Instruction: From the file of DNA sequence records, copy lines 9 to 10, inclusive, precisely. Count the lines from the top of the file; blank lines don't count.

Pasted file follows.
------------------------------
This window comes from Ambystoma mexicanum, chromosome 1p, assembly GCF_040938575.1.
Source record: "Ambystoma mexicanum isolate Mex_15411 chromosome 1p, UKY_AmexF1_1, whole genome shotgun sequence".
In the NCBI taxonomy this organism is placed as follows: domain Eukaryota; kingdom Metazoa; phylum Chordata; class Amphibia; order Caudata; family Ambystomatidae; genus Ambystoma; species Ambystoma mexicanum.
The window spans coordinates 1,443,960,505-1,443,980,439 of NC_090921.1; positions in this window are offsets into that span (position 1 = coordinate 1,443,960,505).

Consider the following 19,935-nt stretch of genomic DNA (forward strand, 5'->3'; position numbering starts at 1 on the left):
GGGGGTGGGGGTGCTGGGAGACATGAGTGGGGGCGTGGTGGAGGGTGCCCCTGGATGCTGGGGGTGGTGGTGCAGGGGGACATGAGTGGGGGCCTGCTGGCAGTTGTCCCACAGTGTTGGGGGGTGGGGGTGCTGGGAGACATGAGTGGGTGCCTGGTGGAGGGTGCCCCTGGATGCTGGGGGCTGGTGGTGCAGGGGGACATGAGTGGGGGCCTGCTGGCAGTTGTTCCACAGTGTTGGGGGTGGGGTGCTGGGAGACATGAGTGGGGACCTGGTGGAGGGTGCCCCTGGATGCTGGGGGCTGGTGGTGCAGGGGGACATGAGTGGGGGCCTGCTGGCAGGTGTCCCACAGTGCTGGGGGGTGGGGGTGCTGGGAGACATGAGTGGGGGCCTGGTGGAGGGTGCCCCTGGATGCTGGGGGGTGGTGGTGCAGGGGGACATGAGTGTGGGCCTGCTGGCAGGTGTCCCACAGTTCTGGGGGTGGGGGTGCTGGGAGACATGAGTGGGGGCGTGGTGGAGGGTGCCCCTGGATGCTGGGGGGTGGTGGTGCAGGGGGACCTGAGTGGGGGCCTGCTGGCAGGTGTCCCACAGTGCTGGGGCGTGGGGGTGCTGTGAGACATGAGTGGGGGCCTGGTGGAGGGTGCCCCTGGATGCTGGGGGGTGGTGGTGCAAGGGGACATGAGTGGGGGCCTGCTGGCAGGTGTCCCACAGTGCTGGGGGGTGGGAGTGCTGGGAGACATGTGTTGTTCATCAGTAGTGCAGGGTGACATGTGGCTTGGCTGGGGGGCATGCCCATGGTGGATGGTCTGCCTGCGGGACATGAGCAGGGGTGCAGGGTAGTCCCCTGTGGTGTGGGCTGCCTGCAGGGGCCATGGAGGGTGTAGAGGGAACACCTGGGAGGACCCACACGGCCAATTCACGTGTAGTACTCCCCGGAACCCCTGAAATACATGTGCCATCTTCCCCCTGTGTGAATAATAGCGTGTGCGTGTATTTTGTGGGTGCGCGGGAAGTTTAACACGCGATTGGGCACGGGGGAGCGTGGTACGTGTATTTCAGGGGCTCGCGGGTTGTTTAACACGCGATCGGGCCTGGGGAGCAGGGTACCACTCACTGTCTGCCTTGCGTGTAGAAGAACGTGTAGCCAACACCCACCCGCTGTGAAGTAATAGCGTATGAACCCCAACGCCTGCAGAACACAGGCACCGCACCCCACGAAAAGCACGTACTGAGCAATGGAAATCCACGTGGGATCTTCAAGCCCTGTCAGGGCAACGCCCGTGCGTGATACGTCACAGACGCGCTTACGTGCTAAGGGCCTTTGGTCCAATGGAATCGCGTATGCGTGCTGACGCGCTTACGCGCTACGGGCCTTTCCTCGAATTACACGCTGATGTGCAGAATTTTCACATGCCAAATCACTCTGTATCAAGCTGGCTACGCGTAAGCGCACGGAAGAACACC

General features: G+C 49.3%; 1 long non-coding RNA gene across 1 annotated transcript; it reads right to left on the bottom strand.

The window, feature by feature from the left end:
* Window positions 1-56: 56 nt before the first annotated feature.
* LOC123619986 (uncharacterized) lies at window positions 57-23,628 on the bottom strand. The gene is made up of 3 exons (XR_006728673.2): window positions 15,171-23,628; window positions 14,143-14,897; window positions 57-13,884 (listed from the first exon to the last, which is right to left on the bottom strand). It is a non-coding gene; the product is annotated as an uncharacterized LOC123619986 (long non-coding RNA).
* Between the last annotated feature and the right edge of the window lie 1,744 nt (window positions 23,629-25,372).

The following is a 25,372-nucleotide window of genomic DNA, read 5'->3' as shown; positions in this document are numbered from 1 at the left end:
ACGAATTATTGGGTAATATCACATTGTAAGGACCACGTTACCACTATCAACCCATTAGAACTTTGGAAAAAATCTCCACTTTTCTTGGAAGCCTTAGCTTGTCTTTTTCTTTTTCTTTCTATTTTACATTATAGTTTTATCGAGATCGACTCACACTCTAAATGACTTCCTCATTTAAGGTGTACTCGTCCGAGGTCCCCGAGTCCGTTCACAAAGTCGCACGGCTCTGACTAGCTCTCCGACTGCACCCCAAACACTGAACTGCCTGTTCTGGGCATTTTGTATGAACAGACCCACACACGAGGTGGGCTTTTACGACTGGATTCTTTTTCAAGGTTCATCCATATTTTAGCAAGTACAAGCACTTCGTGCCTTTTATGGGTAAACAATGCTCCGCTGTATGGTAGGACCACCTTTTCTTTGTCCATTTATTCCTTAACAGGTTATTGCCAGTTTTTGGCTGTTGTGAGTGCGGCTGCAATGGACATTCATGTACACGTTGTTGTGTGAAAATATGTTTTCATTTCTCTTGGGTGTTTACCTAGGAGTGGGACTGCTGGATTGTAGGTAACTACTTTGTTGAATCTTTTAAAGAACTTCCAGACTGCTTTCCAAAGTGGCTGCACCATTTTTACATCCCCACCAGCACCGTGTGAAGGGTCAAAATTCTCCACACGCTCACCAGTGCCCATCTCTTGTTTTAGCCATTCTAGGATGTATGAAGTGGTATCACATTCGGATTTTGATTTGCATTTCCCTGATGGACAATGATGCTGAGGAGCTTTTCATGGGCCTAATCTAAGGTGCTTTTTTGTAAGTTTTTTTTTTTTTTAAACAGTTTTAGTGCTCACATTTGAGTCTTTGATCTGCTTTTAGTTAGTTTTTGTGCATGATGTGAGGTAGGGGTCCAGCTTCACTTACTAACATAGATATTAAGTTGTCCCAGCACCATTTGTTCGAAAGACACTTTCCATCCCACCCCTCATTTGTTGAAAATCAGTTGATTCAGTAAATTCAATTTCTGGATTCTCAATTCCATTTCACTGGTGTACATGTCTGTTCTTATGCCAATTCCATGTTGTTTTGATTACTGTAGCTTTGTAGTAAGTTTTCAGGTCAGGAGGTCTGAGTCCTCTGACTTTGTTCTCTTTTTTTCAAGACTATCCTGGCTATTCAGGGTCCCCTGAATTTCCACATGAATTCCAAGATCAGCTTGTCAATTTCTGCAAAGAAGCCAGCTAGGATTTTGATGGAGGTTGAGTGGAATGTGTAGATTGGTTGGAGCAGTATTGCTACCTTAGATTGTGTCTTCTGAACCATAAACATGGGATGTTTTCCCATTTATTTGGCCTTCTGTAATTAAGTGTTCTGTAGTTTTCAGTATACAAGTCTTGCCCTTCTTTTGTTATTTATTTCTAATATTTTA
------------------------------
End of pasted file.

* Window positions 1-56: 56 nt before the first annotated feature.
* LOC123619986 (uncharacterized) lies at window positions 57-23,628 on the bottom strand. The gene is made up of 3 exons (XR_006728673.2): window positions 15,171-23,628; window positions 14,143-14,897; window positions 57-13,884 (listed from the first exon to the last, which is right to left on the bottom strand). It is a non-coding gene; the product is annotated as an uncharacterized LOC123619986 (long non-coding RNA).